Toroidal graph

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A cubic graph with 14 vertices embedded on a torus

In mathematics, a toroidal graph is a graph that can be embedded on a torus. In other words, the graph's vertices can be placed on a torus such that no edges cross.


The Heawood graph, the complete graph K7 (and hence K5 and K6), the Petersen graph (and hence the complete bipartite graph K3,3, since the Petersen graph contains a subdivision of it), one of the Blanuša snarks,[1] and all Möbius ladders are toroidal. More generally, any graph with crossing number 1 is toroidal. Some graphs with greater crossing numbers are also toroidal: the Möbius–Kantor graph, for example, has crossing number 4 and is toroidal.[2]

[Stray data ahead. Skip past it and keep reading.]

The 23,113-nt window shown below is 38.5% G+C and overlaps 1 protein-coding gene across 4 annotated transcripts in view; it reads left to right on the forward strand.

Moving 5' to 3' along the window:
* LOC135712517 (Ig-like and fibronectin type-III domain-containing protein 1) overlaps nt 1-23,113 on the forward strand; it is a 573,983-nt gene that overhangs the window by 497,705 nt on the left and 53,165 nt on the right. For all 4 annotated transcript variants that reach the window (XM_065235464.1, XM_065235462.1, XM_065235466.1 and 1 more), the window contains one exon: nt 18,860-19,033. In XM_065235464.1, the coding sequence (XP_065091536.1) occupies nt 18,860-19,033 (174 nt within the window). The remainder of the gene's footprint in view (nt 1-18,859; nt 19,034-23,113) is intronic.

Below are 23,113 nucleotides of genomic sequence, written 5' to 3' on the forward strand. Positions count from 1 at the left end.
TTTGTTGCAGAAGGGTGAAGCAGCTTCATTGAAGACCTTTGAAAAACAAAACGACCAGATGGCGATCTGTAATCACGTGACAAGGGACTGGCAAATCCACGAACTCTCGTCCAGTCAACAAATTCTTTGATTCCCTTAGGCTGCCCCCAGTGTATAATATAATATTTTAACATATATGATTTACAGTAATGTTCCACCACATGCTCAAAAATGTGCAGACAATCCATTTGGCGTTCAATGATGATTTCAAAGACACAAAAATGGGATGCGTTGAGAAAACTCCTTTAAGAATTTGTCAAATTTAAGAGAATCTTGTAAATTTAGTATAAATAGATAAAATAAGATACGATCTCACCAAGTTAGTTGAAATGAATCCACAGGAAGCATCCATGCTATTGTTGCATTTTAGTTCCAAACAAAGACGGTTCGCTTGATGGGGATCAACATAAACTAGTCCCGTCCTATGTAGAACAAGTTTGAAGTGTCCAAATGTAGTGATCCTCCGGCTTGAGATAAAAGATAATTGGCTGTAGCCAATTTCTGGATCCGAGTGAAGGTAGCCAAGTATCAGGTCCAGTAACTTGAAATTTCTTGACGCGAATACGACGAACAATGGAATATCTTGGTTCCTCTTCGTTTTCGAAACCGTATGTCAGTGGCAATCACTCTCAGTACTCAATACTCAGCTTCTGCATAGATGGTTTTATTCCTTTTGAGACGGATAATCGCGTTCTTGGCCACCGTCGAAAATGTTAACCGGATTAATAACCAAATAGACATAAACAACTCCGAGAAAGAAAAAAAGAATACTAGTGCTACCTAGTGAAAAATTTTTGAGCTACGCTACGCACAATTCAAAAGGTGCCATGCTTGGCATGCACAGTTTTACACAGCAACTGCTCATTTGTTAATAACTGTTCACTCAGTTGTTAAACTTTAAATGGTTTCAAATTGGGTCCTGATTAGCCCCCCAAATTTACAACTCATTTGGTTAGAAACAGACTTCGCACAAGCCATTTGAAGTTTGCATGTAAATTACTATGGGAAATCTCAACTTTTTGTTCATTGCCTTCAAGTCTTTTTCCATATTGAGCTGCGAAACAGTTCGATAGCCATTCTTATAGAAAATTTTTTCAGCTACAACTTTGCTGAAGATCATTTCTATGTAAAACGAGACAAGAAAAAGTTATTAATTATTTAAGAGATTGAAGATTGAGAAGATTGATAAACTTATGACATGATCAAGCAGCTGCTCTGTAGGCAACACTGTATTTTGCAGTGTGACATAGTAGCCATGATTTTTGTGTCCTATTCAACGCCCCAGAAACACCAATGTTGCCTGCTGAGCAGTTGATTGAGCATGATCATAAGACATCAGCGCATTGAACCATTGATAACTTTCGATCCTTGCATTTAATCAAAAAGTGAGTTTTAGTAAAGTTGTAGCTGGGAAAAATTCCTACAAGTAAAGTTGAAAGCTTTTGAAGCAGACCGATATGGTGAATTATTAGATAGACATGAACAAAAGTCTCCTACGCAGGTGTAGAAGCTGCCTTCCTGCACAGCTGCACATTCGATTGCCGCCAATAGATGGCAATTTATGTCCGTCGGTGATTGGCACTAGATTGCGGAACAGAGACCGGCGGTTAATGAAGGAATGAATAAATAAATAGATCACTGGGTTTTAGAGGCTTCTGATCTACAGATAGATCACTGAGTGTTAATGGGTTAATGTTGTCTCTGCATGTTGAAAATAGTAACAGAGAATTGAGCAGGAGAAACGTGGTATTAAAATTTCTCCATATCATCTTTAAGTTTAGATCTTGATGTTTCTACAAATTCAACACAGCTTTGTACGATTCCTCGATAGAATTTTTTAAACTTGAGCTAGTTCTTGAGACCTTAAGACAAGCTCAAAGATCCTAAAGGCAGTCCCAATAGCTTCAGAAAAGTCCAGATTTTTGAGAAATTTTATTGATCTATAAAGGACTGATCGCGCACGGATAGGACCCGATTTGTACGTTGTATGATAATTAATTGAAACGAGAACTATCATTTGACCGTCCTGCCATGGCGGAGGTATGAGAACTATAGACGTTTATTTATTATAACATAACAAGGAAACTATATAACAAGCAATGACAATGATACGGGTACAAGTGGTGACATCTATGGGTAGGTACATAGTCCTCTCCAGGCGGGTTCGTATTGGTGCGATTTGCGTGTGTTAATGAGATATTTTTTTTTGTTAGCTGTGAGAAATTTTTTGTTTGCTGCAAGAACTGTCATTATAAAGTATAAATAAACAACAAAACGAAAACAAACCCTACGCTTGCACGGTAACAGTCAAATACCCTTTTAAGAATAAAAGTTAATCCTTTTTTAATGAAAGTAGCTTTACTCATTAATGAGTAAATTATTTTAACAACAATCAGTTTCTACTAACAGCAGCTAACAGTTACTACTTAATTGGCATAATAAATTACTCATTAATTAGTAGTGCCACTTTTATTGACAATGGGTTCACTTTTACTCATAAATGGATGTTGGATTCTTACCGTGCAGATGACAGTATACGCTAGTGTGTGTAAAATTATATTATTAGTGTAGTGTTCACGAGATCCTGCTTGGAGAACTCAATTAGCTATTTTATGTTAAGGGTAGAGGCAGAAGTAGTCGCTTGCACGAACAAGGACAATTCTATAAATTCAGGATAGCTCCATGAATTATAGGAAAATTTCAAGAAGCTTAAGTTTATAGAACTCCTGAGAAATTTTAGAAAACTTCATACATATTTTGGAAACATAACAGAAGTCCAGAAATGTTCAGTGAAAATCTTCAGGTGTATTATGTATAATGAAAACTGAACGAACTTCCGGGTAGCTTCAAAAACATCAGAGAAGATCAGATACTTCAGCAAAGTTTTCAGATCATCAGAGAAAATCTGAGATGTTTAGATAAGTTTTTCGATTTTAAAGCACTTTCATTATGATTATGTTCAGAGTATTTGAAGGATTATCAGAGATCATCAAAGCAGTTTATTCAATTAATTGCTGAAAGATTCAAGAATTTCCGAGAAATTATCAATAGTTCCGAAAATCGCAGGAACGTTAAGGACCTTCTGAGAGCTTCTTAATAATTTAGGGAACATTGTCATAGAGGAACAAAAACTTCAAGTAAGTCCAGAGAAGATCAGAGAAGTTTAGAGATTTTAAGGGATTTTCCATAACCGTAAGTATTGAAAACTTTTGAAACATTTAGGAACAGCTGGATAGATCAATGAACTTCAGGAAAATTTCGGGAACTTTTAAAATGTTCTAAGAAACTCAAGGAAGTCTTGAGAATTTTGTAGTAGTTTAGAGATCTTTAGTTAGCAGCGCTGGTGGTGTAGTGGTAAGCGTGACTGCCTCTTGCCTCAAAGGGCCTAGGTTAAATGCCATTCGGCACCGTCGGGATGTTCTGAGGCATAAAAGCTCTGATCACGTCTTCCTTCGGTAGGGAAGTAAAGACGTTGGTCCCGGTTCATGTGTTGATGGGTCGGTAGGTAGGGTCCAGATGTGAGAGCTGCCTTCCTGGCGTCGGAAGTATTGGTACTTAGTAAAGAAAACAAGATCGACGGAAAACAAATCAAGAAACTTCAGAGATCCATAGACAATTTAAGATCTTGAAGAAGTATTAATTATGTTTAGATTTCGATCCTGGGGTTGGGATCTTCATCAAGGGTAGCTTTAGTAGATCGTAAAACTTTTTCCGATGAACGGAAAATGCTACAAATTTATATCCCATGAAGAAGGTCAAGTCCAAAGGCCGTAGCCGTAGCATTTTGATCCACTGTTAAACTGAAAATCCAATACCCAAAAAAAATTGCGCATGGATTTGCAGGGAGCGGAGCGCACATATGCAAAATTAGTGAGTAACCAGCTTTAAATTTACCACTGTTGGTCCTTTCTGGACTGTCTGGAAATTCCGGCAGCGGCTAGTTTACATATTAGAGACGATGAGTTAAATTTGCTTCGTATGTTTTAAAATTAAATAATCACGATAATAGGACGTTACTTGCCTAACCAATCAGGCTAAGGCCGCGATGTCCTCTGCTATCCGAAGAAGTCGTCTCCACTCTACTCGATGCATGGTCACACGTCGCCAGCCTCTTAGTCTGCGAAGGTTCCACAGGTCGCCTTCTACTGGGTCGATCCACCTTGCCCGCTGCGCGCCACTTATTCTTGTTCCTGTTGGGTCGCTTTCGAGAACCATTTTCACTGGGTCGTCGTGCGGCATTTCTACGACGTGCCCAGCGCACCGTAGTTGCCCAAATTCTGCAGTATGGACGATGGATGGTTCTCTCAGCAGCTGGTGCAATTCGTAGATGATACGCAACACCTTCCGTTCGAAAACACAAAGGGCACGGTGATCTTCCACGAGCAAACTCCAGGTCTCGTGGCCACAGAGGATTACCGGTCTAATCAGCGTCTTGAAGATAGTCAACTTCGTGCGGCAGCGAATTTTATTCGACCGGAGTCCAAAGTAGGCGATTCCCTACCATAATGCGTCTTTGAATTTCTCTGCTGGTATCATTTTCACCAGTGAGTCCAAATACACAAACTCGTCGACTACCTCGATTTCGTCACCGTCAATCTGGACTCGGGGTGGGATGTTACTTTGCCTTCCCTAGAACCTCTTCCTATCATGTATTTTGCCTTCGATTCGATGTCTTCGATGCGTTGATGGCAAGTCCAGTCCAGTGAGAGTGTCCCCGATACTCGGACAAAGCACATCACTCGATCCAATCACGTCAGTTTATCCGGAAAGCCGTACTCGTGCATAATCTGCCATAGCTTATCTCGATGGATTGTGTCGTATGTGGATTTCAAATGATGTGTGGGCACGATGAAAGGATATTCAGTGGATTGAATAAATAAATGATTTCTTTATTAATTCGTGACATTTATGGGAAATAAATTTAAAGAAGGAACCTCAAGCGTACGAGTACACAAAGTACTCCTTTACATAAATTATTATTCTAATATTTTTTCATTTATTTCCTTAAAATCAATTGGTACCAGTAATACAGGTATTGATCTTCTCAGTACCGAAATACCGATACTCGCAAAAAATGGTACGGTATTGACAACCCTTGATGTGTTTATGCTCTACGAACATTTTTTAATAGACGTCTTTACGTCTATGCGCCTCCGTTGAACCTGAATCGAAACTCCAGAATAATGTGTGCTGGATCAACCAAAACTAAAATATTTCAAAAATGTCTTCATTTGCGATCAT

Any toroidal graph has chromatic number at most 7.[3] The complete graph K7 provides an example of toroidal graph with chromatic number 7.[4]

Any triangle-free toroidal graph has chromatic number at most 4.[5]

By a result analogous to Fáry's theorem, any toroidal graph may be drawn with straight edges in a rectangle with periodic boundary conditions.[6] Furthermore, the analogue of Tutte's spring theorem applies in this case.[7] Toroidal graphs also have book embeddings with at most 7 pages.[8]

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